Donald Trump has been pushing the claim that he would have won the popular vote were it not for "the millions of people who voted illegally," and the Trump-fluffers at WorldNetDaily are more than happy to help him push it -- even though WND, like Trump, has no actual evidence to back it up.
Not that Bob Unruh, in his Nov. 29 WND article, doesn't make a valiant effort to portray right-wing speculation as actual evidence. The first person he cites is Catherine Engelbrecht of of the right-wing True the Vote, who had nothing but "promised reliable estimates of the number of illegal-alien voters are on the way."
Next was Hans von Spakovsky of the right-wing Heritage Foundation, who according to Unruh said that "indications of the impact" are there despite "no reliable figures yet on the number of illegal-alien voters."
He was followed by William Gheen of the right-wing Americans for Legal Immigration PAC -- which Unruh benignly and irrelevantly describes only as "non-profit" -- who claimed that Trump "is absolutely correct that large volumes of illegal votes were cast in the 2016 presidential race predominantly for Democrat candidates and illegal immigrants were brought across the borders to reinforce Obama and Hillary Clinton in these elections." No evidence was provided to back up that claim.
Unruh also quoted Gheen as saying, "Obama himself admitted on video to Spanish language audiences comprised of illegal immigrants that illegals would face no scrutiny or hindrances registering to vote and voting, both of which are felonies and deportable offenses." In fact, that's not what he said at all; in comments that right-wingers selectively quoted (including WND), he said that "what is important for Latino citizens is to make your voice heard" and that those citizens voting helps speak for those "who can't legally vote."
Unruh then claimed that "ALIPAC cited sources, including the Pew Trust." He acknowledged that the author of the Pew study being cited "said he discovered no voter fraud," he insisted that thte study "specifically said its research 'underscores the need for registration systems that better maintain voter records, save money and streamline process.'" Which, however, is not the same thing as claiming that millions of people voted illegally, which is what Gheen and ALIPAC are claiming.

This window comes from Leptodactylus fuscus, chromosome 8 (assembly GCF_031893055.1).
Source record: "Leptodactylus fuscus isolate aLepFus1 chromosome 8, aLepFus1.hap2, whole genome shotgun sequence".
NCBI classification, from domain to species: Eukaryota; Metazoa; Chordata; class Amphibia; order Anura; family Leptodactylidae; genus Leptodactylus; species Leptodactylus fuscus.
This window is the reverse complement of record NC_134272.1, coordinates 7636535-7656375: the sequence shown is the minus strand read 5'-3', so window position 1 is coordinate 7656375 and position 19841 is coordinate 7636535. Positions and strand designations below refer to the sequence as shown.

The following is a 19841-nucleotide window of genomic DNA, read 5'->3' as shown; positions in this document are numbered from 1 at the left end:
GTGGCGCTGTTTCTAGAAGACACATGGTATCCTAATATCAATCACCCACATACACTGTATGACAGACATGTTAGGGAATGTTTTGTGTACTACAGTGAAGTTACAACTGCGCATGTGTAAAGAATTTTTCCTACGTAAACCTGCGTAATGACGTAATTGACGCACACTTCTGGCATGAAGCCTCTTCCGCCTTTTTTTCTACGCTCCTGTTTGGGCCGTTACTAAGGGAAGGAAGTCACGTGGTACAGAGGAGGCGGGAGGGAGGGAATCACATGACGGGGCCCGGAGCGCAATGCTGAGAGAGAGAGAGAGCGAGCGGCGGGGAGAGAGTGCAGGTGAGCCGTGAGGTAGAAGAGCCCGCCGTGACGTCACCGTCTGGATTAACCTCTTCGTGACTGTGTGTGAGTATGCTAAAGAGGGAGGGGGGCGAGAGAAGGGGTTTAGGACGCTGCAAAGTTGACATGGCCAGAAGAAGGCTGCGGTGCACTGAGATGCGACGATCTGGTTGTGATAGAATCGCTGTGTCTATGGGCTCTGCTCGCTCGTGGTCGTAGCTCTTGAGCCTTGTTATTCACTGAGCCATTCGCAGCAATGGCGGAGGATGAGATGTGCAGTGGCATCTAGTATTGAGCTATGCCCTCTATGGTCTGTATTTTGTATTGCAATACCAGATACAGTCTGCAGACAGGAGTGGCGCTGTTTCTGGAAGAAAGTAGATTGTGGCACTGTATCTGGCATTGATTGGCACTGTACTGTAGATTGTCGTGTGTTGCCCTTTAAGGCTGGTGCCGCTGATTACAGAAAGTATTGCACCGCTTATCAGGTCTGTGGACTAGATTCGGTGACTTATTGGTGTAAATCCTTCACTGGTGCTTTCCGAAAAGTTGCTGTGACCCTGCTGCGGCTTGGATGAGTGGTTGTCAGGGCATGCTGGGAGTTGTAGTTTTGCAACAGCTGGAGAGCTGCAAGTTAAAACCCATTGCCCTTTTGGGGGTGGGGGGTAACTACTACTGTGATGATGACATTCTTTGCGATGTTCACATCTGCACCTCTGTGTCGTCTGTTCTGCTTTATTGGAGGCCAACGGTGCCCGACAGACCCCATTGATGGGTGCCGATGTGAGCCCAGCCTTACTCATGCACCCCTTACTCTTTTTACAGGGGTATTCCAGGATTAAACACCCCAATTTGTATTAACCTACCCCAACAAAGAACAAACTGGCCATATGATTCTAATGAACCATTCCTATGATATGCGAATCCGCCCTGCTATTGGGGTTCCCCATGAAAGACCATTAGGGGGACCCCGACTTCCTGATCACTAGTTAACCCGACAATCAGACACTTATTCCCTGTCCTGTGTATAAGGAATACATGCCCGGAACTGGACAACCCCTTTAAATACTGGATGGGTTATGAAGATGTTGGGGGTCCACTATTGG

Unruh further asserted that "ALIPAC released dozens of pages of documentation showing 46 states have prosecuted or convicted cases of voter fraud, more than 24 million voter registrations are invalid, more than 1.8 million dead voters are still on rolls and more than 2.75 million Americans are registered to vote in more than one state." Which, again, does not back up Gheen's claim that millions of people voted illegally in 2016, especially since the link Unruh provided is of an ALIPAC comment thread that dates back to 2011, which does not necessarily qualify as "documentation."
Then it's back to even more non-documentation. Unruh writes: "Steve Camarota of the Center for Immigration Studies said that if one looks at the likely 21 million non-citizens in the United States, based on the 2015 American Community Survey, there is the high probability that a good number voted. After all, a 2 million or so vote advantage for Clinton could consist of votes from only about 10 percent of that population. But he said there’s no evidence available yet that would document an election result based on those votes."
Unruh may not have any actual evidence to back his (and Trump's) claims of illegal voting, but that doesn't mean he can't stick an irrelevant photo of seemingly illegal immigrants as the main image for his article (shown at top). In WND tradition, the image is uncredited, which means it was stolen -- in this case, from the Los Angeles Times. Unruh and WND are suggesting though the use of this image that hordes of swarthy masses are just lining up to vote illegally; in fact, the Times caption states: "Lugging jugs of water, migrants thread their way along footpaths leading to the U.S. border."
In other words, these migrants have other things on their mind -- like basic survival -- and voting is way down their priority list.